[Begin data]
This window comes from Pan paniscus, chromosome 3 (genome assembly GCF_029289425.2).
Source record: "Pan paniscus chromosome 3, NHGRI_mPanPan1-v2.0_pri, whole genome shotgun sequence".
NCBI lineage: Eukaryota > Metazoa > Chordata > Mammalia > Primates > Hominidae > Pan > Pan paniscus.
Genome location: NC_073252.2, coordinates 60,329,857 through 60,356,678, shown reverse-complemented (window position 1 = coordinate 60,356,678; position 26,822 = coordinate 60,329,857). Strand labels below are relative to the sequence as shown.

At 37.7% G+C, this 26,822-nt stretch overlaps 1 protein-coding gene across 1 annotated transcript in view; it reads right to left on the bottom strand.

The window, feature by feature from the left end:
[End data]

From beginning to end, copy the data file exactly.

This window comes from Pan paniscus, chromosome 3 (genome assembly GCF_029289425.2).
Source record: "Pan paniscus chromosome 3, NHGRI_mPanPan1-v2.0_pri, whole genome shotgun sequence".
NCBI lineage: Eukaryota > Metazoa > Chordata > Mammalia > Primates > Hominidae > Pan > Pan paniscus.
Genome location: NC_073252.2, coordinates 60,329,857 through 60,356,678, shown reverse-complemented (window position 1 = coordinate 60,356,678; position 26,822 = coordinate 60,329,857). Strand labels below are relative to the sequence as shown.

At 37.7% G+C, this 26,822-nt stretch overlaps 1 protein-coding gene across 1 annotated transcript in view; it reads right to left on the bottom strand.

The window, feature by feature from the left end: